CAPolicyinf File Sections

Within the CAPolicy.inf file, there are several predefined sections, each of which defines specific settings for Certificate Services. These sections and related decisions regarding their contents are outlined here, as well as whether the section applies to root CA installations, subordinate CA installations, or to both root and subordinate CA installations.

[Version]

The [Version] section defines that the .inf file uses the Windows NT format. This section must exist for both root and subordinate CA installations. It contains a single line:

Signature^ "$Windows NT$"

[PolicyStatementExtension]

The [PolicyStatementExtension] section defines a CA's CPSs and certificate policies. This section's inclusion depends on the number of tiers in the CA hierarchy.

In a single-tier CA hierarchy, the [PolicyStatementExtension] and related [Policy-Name] sections are defined at the root CA. In a two-tier CA hierarchy, you should include the [PolicyStatementExtension] and related [PolicyName] sections at each issuing CA in the hierarchy. In a three-tier CA hierarchy, the [PolicyStatementExten-sion] and related [PolicyName] sections should be defined at the policy CAs on the second tier. If different CPSs are required, they are defined at each policy CA.

In the [PolicyStatementExtension] section, you define one or more subsections. Within the subsections, you define a minimum of three settings:

■ Object identifier (OID). An object identifier can be applied to each CPS. The OID is an identifier that is tied to the CPS or, if multiple policies are defined, to each CA's certificate policy.

Note There is a practical limit to the number of certificate policies that can be included in a CA certificate. The Active Directory schema only allows a maximum string length of 4,096 bytes for all CPS information, including OID, notification text, and URL. The total length of the certificate policy entries must be less that 4,096 bytes.

Where Do I Get an OID?

An OID is a unique sequence of numbers that identifies a specific directory object or attribute. You can define an OID for a CPS as either a public OID or a private OID.

If your organization plans to use PKI-enabled applications in conjunc tion with other organizations, you must obtain an OID from a public number-assignment company to ensure that your OID will be unique on the Internet. Sources for public OIDs include:

■ The Internet Assigned Numbers Authority (IANA). This source issues free OIDs under the Private Enterprises arc. Every OID assigned by the IANA begins with the numbers 1.3.6.1.4.1 representing iso(1).org(3).dod(6).internet(1).private(4).enterprise(1).

Note An arc is the term used to reference a specific path in the global OID tree maintained by the International Organiza tion for Standardization (ISO) and the International Telecommu nication Union (ITU). This global OID tree is sometimes referred to as the joint ISO/ITU-T tree. For example, the Private Enterprises arc contains all OIDs that begin with 1.3.6.1.4.1.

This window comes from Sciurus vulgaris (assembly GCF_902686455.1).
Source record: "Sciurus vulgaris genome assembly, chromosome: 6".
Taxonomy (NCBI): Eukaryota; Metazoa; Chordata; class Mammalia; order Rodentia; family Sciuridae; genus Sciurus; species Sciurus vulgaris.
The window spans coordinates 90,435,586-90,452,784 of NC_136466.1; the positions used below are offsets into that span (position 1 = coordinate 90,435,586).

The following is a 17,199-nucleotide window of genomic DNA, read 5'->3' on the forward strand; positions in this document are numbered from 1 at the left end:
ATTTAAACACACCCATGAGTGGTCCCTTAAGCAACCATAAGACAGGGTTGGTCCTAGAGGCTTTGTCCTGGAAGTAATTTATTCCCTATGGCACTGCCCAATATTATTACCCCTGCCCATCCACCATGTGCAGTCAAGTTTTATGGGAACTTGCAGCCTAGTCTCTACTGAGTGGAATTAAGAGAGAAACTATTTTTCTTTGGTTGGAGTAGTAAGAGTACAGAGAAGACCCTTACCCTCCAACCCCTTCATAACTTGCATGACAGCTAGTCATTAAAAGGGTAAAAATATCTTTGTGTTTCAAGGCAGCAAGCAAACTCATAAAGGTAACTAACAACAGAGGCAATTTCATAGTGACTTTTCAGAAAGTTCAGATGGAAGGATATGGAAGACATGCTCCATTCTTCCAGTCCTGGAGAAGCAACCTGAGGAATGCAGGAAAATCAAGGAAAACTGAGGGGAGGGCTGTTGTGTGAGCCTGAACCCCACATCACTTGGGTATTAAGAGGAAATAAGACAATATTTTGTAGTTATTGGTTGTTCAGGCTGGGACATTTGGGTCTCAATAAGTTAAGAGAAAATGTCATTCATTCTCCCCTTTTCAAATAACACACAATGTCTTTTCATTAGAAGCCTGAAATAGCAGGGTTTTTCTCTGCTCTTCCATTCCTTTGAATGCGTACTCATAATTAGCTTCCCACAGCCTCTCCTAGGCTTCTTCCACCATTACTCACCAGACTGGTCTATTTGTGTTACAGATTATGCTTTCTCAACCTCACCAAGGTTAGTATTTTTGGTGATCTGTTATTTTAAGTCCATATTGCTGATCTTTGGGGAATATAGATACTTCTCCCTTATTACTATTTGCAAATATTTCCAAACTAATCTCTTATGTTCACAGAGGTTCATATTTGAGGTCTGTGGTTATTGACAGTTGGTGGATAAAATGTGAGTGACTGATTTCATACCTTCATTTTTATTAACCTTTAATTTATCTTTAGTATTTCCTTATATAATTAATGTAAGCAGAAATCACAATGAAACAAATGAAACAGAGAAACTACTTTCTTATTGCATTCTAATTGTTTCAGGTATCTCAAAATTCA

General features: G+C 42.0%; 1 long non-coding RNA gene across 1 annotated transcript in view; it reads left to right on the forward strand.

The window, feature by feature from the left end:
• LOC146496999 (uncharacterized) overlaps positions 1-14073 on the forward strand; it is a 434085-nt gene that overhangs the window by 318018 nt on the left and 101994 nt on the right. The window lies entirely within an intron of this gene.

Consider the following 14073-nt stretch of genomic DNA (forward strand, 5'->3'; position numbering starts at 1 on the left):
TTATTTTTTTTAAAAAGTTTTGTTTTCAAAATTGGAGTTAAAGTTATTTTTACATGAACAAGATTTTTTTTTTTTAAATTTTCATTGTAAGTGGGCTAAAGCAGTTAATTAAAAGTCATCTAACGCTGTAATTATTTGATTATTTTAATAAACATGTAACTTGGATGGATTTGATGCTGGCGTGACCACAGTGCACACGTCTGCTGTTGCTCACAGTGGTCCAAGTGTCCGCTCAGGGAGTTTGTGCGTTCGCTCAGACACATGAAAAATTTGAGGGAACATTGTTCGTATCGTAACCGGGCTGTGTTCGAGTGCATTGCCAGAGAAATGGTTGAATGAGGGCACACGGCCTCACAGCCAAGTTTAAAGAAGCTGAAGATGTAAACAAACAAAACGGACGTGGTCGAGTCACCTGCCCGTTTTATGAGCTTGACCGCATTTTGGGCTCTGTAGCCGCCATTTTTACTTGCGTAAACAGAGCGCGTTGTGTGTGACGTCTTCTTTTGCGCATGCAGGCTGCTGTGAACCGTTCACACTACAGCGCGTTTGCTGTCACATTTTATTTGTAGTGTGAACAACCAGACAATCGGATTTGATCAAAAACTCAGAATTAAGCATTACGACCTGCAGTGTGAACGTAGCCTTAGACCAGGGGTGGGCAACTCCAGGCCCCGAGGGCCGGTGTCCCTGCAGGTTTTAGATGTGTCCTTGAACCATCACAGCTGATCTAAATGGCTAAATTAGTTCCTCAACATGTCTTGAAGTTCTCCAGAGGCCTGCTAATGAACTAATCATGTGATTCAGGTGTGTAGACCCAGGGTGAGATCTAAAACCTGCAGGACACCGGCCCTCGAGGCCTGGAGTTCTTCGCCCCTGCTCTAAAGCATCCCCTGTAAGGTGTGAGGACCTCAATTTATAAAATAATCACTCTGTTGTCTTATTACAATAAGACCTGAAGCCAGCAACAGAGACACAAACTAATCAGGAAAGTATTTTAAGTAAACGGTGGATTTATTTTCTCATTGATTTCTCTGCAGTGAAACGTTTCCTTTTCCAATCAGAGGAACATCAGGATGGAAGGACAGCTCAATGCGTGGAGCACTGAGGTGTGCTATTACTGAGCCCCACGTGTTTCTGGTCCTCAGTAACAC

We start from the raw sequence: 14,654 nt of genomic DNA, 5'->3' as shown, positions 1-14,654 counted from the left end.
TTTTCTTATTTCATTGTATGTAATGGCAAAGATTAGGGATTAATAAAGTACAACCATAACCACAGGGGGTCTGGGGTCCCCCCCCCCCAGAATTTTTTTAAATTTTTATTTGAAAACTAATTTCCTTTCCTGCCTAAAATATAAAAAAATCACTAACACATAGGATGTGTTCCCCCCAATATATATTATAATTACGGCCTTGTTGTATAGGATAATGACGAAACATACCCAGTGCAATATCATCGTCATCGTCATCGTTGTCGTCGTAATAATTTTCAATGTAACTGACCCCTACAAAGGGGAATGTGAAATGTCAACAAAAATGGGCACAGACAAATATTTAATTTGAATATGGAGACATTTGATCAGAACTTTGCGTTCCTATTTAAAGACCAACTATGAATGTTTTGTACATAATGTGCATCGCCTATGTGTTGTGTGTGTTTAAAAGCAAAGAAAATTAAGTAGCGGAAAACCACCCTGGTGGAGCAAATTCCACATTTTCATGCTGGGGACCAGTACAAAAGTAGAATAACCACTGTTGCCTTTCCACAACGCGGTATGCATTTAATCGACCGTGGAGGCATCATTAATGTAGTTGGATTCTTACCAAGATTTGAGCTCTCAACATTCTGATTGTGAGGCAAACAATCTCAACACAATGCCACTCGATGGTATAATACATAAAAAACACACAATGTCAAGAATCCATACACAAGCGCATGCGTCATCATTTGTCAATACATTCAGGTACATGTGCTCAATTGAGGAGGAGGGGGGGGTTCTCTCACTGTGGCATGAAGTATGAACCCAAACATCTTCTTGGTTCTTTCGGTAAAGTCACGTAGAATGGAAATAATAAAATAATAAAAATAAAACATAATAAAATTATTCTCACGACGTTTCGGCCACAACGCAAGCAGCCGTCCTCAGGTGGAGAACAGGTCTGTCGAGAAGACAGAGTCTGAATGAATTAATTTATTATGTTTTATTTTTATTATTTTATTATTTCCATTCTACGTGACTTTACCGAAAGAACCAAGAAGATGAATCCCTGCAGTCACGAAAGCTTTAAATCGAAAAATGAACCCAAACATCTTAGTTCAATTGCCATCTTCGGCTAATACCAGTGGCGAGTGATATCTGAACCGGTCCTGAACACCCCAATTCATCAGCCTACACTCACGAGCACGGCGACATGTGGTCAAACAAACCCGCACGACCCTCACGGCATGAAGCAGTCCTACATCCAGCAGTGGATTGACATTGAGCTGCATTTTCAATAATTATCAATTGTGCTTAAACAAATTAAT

■ The American National Standards Institute (ANSI). This source issues OIDs for purchase under the U.S. Organizations arc of the ANSI OID tree. Every OID assigned by the ANSI begins with the numbers 2.16.840.1 rep resenting joint-iso-itu-t(2).country(16).US(840).US company arc(1).

■ Other countries. Each country has its own OID-management organi zation. The easiest way to find the organization for a given country is to perform a Google search (www.google.com) with the search phrase Country (where Country is the name of the given country) and "Object Identifier." Here are some examples of the arcs available within the joint ISO/ITU-T tree:

■ Canada: joint-iso-itu-t(2).country(16).canada(124)

■ Netherlands: joint-iso-itu-t(2).country(16).netherlands(528)

■ Switzerland: joint-iso-itu-t(2).country(16).switzerland(756)

■ Thailand: joint-iso-itu-t(2).country(16).thailand(764)

■ Notice. The Notice line provides the text that appears when a user clicks the Issuer Statement button when the CA's certificate is displayed. The Issuer Statement is typically the title of the CPS and does not display any details about the CPS. Remember that you are limited to 4,096 bytes of data in the Certificate Policies extension—including the entire CPS in the Notice line will result in a very large CA certificate with the entire text of the CPS in the CA certificate.

■ URLs. Multiple URLs can be provided for the CPS. The URLs provide links to the actual text of the CPS. When you view the Notice text, a button labeled More Info opens a browser window that displays the content of the URL specified in the URL line. Typically, the URL is a Hypertext Transfer Protocol (HTTP) or File Transfer Protocol (FTP) URL.